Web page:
Saturday, December 22, 2012

The Musical Advent Calendar - Door Number Twenty-Two

As we reach what we might call the Musical Advent Calendar podium, our No. 3 albums of the year, Dom explains how a band from deepest Alabama can rock the NHS look while having an Eddie Stobart driver steering the rhythm section, Dollard shows his poetic side, and Ali gets slightly cross.

Andy Welch

The Maccabees – Given To The Wild (Fiction)

I actively disliked The Maccabees' first album, couldn't believe the same band had made their great second album and, well, think Given To The Wild is the third-best album of the year. Apparently the label were worried when they visited the band in the studio, concerned about the direction they were taking and what might result from the hours and hours of recording they'd done. Whatever advice the people at Fiction offered, it was clearly right. It's a beautiful-sounding album, textured and warm, meticulously honed but not overworked. When there are bands around as good as this, the modern idea that guitar music might die out seems even more ludicrous.

Matt Collins

Alt-J - An Awesome Wave (Infectious) 

Making an appearance on many an album of the year list in 2012 are Mercury Prize winning Alt-J. And rightly so - very few bands in the last few years have managed to effortlessly blend genres they way they do. Sort of a Gregorian chant, hip hop-inspired Radiohead, this is a gently brooding yet delightfully wistful debut, all swirling guitars, soundscapes and singalongs, not to mention one of the few Mercury Prize winners most people could agree on. The only question is quite how they top it...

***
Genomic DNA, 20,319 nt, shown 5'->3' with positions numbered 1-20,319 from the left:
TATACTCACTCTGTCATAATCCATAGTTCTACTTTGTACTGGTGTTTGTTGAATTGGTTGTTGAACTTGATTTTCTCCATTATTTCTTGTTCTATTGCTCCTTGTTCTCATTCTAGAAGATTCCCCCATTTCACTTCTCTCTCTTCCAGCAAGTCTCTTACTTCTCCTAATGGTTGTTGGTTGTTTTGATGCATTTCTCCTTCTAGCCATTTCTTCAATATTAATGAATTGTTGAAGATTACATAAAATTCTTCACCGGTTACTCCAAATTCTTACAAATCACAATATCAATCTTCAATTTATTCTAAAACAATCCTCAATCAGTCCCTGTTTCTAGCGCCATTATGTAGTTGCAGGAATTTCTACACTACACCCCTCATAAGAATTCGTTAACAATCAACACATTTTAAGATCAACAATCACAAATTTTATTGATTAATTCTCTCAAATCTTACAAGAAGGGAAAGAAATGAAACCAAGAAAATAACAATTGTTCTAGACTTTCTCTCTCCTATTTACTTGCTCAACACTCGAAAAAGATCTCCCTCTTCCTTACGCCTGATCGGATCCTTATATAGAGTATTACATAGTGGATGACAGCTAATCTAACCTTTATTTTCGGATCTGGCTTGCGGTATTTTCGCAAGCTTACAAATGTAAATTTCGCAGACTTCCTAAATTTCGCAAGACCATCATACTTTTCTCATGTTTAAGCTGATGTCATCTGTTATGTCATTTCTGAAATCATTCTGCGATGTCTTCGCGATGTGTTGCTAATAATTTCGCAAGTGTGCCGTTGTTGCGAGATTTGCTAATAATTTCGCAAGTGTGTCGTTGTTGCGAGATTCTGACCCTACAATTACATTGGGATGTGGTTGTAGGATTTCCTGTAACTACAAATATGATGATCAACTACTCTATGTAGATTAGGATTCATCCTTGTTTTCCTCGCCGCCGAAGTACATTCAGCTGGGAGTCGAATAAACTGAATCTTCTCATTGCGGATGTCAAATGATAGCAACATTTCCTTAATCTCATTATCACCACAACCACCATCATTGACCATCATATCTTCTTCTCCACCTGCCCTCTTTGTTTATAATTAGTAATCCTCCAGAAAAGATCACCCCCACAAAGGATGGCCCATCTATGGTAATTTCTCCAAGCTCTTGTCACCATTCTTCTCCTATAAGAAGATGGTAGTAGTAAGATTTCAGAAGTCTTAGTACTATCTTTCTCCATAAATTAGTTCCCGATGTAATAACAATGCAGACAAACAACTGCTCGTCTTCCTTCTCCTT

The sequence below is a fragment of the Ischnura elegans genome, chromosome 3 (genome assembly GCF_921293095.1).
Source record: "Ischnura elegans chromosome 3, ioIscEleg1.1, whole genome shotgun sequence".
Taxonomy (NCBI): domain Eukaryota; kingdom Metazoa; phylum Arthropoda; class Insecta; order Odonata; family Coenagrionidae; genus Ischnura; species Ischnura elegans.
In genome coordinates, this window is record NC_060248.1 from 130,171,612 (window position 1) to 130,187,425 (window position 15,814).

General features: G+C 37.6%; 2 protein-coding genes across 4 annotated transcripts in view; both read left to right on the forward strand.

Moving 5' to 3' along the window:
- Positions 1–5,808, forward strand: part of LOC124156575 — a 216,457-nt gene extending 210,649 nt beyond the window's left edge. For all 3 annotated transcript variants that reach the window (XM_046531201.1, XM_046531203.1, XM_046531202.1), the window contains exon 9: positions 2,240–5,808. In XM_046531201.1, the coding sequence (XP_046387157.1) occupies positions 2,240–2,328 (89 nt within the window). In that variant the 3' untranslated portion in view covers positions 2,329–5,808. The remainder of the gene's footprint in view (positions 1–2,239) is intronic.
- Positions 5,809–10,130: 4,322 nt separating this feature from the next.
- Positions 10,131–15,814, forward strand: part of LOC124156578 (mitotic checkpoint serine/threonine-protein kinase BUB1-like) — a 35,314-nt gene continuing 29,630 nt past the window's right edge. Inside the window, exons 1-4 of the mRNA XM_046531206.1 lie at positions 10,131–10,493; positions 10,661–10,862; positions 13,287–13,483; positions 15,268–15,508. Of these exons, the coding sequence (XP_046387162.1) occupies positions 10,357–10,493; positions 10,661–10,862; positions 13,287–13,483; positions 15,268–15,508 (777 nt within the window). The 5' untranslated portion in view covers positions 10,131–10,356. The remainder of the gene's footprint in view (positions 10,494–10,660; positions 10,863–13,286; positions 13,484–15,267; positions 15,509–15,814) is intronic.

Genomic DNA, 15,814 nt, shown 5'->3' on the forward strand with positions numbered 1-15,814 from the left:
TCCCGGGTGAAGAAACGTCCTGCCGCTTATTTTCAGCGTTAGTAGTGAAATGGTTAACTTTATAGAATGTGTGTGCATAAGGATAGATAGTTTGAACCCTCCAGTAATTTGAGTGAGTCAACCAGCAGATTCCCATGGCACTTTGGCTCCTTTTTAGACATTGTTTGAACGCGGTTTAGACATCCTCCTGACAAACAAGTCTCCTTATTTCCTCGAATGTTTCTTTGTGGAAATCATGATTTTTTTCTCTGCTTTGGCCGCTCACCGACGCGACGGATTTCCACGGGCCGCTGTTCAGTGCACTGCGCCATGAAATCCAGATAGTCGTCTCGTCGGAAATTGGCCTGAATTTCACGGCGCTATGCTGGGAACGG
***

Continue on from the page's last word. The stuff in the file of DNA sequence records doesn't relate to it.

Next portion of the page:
Pranam Mavahalli

Flying Lotus – Until the Quiet Comes (Warp)

I have no objectivity when it comes to Flying Lotus. I can't pin down what he does that grabs me so, but it has a lot to do with the fact that no one else can replicate his sound. I've enjoyed his off-kilter, psychedelic jazz-inflected hip hop grooves since his second album Los Angeles, and always look forward to each of his new releases. This record takes his sound in a softer, less immediate direction, which I very much welcome. But as it's slighter and subtler than expected, it's left me wanting more. That could be due more to my insatiable appetite for Flylo material than anything else.

Ali Mason

Rachel Sermanni – Under Mountains (Townsend Music)

Rachel Sermanni is from the Highlands and is young enough to make a music-lover in their early 30s slightly cross. These are the two things I know about her. The first of those two facts is perhaps evident in her sparsely beautiful folk pop, brimming with atmosphere and bracing as a mountain breeze. The second of those two facts is perhaps evident in the fact that one of her songs is called 'Marshmallow Unicorn', but nowhere else. It’s an album of maturity and polish, from the fairytale-tinged unease of 'Bones' and 'The Fog' to the simplicity of 'Sleep', she even at times – whisper it quietly on this blog – outshines Laura Marling even as she soaks up her influence.